Earlier this year, the European Commission published a recommendation in relation to the non-binding guidelines for the identification of conflict-affected and high risk areas and other supply chain risks under the new Conflict Minerals Regulation.[1]

The Conflict Minerals Regulation, which will apply from 1 January 2021, lays down supply chain due diligence obligations for importers of tin, tantalum and tungsten and their ores, and gold originating from conflict-affected and high risk areas, frequently referred to as “conflict minerals”.

Under Article 14(1) of the Regulation, the European Commission (in consultation with the European External Action Service and the OECD) will prepare non-binding guidelines for economic operators explaining how best to apply the criteria for the identification of conflict-affected and high risk areas.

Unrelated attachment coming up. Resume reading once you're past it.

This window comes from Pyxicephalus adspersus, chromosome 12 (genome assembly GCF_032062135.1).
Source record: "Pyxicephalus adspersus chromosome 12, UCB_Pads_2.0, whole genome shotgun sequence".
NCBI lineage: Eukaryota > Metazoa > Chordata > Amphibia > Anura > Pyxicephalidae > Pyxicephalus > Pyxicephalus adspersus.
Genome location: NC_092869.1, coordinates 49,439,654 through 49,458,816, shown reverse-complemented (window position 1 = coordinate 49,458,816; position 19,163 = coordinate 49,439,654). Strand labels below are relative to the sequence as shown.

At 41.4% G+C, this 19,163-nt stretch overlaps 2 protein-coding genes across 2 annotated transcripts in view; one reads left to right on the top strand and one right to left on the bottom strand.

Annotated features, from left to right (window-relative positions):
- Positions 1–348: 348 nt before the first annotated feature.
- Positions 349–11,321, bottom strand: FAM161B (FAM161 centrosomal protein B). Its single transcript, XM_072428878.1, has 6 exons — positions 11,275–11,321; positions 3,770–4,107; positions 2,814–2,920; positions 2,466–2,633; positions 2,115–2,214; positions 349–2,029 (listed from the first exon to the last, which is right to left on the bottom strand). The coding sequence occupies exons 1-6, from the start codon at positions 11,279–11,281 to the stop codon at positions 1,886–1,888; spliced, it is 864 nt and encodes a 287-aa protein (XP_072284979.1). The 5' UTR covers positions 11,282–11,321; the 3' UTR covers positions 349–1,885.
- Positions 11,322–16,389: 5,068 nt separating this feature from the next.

The European Commission has recommended that importers into the EU and other entities applying due diligence to their mineral supply chain “should follow the non-binding guidelines” as these will help them to comply with the Regulation.

The guidelines, which are annexed to the recommendation, provide a useful overview of specific due diligence processes and tips for identifying conflict-affected and high risk areas, and red flags which prompt enhanced due diligence.

[1] Regulation (EU) 2017/821 of the European Parliament and of the Council